“We teach clinician students about physical appearance on camera,” Mack said. “We teach them about physical cues because a lot is lost in a telehealth visit that isn’t lost when you are in person. However, we can generally mirror in-person interactions if we teach clinicians the proper behaviors, such as looking into the camera, not taking notes, making sure that you're dressed appropriately, and ensuring the environment is appropriate so there aren’t distractors for the patient.”
For example, a lot of clinicians conduct telehealth visits from their own homes. They may not think about the background environment for conducting the telehealth visit, but the truth is that digital environment is just as important to patient satisfaction as the hospital environment.
Providers also need to ensure their telehealth environment has all of the tools they need, Mack added.
“We now have the ability to do very limited physical exams through the use of peripheral technology,” he said. “We can actually look in the back of someone’s throat, we can look in their ears, listen to their heart and lung sounds as well as their abdominal sounds. That pushes the capability of the visit.”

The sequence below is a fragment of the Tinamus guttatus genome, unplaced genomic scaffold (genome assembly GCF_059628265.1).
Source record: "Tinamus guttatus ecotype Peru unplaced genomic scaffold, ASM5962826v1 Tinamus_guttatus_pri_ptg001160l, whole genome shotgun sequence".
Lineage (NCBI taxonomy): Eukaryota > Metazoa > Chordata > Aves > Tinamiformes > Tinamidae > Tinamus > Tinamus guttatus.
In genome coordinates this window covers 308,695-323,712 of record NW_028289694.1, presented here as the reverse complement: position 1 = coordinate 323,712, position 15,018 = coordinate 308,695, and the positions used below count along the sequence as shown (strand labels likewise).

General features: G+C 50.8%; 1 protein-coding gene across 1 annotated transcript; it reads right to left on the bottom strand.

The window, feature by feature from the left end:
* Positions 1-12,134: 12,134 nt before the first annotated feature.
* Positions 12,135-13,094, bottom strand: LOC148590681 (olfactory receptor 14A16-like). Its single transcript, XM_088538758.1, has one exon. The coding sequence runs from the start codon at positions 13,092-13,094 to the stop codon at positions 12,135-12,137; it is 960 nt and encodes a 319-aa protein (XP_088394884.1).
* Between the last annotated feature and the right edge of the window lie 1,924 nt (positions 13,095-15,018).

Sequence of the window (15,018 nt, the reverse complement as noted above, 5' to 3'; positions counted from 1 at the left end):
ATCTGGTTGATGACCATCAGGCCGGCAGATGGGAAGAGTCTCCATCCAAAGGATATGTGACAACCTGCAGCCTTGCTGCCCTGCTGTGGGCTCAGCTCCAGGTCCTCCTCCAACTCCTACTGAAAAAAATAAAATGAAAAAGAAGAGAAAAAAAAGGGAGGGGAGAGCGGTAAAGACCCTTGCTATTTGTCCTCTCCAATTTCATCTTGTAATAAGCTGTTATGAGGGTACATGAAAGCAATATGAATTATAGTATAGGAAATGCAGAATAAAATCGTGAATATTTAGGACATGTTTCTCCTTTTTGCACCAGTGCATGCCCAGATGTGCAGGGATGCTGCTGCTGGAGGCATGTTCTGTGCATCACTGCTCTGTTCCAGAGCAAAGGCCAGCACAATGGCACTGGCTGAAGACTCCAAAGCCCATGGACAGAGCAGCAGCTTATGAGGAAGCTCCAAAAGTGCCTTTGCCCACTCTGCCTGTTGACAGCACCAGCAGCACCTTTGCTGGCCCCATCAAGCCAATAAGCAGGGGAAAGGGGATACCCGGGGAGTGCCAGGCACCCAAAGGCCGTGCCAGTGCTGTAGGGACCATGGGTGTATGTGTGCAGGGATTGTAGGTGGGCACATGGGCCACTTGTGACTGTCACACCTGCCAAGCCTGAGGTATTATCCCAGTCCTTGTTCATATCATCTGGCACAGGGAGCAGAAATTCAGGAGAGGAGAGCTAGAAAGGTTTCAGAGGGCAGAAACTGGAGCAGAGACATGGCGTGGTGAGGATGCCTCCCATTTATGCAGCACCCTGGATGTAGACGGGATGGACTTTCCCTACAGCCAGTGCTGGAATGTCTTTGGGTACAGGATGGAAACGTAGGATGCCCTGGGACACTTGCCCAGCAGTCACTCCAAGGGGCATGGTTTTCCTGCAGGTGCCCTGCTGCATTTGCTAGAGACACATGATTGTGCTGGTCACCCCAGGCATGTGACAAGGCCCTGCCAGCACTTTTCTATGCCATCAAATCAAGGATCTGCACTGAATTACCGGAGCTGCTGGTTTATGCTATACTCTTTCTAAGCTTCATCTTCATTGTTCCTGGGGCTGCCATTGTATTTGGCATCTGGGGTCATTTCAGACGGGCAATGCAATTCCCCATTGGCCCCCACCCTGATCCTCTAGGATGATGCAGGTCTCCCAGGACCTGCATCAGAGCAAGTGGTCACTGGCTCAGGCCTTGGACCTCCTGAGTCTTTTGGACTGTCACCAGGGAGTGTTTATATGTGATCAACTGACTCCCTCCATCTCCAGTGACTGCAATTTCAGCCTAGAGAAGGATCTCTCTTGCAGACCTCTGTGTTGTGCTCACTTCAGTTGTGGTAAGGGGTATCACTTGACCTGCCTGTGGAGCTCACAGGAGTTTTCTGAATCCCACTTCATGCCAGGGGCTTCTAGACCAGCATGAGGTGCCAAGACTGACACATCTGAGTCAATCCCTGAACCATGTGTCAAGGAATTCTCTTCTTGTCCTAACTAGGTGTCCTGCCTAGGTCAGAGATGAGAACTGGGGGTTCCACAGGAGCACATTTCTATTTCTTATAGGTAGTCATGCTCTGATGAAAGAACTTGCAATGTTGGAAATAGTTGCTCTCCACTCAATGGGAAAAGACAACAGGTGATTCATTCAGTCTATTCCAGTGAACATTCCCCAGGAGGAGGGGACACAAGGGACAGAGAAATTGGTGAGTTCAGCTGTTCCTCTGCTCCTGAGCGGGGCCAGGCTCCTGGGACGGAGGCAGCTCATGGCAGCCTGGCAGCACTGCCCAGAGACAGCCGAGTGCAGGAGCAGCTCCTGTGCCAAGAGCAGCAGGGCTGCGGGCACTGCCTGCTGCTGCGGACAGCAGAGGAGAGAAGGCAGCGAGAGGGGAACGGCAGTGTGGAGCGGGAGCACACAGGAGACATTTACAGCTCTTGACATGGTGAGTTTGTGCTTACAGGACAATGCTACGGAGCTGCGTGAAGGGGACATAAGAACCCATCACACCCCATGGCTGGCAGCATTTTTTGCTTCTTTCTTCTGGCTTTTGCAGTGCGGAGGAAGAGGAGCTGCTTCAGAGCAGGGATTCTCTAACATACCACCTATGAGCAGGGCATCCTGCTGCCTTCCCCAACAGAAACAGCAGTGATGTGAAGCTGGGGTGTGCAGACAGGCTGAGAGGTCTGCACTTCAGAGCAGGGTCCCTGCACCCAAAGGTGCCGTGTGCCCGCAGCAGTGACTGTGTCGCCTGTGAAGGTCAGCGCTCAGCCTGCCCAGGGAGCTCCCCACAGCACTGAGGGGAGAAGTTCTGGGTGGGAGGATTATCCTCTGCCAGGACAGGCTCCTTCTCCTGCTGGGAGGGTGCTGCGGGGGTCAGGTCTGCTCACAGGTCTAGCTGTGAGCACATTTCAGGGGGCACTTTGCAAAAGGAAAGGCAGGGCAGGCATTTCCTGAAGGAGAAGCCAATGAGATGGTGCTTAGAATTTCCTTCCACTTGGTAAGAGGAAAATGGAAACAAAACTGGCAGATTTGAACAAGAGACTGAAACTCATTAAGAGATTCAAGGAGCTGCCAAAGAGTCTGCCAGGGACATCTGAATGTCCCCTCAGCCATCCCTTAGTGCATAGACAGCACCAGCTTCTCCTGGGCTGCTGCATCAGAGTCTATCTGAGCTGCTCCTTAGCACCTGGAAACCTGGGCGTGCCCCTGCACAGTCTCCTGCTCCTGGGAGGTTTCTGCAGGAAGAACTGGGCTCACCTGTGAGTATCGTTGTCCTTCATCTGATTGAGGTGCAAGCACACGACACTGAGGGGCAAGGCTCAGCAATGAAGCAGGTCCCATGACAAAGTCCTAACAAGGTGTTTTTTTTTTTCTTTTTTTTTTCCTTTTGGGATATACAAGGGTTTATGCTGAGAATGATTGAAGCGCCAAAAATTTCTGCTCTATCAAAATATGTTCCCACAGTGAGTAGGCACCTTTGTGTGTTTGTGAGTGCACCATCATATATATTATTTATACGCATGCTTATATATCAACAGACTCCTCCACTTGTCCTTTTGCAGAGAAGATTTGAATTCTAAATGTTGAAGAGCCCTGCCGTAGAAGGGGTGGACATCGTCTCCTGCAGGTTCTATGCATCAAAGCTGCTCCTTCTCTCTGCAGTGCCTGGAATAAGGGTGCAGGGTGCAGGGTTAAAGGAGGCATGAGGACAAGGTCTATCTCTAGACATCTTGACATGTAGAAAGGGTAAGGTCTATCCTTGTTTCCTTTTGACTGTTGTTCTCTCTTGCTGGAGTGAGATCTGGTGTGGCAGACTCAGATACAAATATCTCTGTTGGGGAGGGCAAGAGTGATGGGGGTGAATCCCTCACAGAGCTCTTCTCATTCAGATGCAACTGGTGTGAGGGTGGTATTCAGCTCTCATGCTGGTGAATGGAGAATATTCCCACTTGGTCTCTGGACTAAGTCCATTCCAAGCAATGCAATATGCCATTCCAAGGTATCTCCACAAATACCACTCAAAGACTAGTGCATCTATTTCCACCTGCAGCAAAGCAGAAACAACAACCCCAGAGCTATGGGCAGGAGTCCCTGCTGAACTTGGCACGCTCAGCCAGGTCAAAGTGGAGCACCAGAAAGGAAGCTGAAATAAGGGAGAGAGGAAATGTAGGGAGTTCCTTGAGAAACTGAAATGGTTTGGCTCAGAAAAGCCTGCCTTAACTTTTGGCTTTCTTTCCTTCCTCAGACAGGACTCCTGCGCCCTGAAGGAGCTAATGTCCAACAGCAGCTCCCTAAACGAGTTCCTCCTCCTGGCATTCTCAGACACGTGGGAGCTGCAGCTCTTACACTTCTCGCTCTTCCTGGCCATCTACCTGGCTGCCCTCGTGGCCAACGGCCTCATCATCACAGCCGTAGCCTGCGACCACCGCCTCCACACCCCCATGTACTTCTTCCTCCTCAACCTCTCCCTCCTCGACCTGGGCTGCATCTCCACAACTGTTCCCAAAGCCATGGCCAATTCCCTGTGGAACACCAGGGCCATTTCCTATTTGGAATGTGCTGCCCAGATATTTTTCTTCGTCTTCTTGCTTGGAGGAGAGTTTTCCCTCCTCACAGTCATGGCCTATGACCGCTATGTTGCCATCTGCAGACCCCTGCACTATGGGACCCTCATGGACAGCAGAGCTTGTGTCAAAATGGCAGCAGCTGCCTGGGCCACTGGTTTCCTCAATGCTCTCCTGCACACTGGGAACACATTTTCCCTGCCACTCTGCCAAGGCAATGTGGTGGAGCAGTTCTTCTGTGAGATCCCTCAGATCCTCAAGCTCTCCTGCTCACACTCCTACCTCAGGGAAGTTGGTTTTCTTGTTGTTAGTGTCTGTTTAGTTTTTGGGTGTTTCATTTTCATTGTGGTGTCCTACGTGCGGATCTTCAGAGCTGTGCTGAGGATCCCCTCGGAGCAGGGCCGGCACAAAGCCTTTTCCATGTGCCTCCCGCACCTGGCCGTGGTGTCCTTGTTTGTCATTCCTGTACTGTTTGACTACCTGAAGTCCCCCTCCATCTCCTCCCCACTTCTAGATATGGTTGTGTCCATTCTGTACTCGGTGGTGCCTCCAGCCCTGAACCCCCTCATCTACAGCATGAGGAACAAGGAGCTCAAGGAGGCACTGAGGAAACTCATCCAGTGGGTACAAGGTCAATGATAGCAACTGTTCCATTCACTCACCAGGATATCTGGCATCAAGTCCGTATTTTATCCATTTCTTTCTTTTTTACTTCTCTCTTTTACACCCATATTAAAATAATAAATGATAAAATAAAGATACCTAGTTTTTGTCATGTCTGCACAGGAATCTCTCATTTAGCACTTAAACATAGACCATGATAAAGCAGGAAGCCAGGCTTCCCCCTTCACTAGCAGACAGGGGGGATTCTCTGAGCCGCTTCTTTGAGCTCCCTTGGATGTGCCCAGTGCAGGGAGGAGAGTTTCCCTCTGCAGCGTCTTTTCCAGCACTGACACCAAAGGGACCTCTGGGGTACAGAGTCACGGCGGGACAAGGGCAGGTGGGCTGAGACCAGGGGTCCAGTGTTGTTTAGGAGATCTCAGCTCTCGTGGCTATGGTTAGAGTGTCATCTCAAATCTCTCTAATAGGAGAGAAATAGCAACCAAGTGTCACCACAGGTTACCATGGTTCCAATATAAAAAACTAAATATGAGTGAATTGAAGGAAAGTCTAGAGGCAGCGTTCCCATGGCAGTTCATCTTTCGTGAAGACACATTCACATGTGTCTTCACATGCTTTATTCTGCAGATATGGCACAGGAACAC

USD trains providers to be fully stocked of these additional remote care tools, as well as trains them in how to use them. Although the technology training is less extensive than the interpersonal lessons USD reviews, it is still essential providers know how to use Blue Tooth and other technologies to allow for a more seamless care encounter.
“They need to be able to be comfortable with the visit and be able to perform an exam or an assessment via video screen,” Mack said. “It's a little bit different but not terribly difficult to train them. They need to be able to conduct a visit in a simulated environment first before you then put them out in the field for their actual visits.”
Once nurses have been trained in using all of the telehealth tools, USD focuses on patient interaction training. A positive patient-provider relationship is integral to any care visit, but driving positive interactions might look a little different via telehealth, Mack explained.
“Telehealth visits may not be any longer than ten to fifteen minutes. So, establishing a rapport immediately is important,” he asserted. “People tend to look down at the screen during video calls, so that translates to someone on the other side as not maintaining eye contact. The clinician needs to be trained to listen and look into the camera because that's what's going to appear on the screen for the patient as though the provider is looking at the patient.”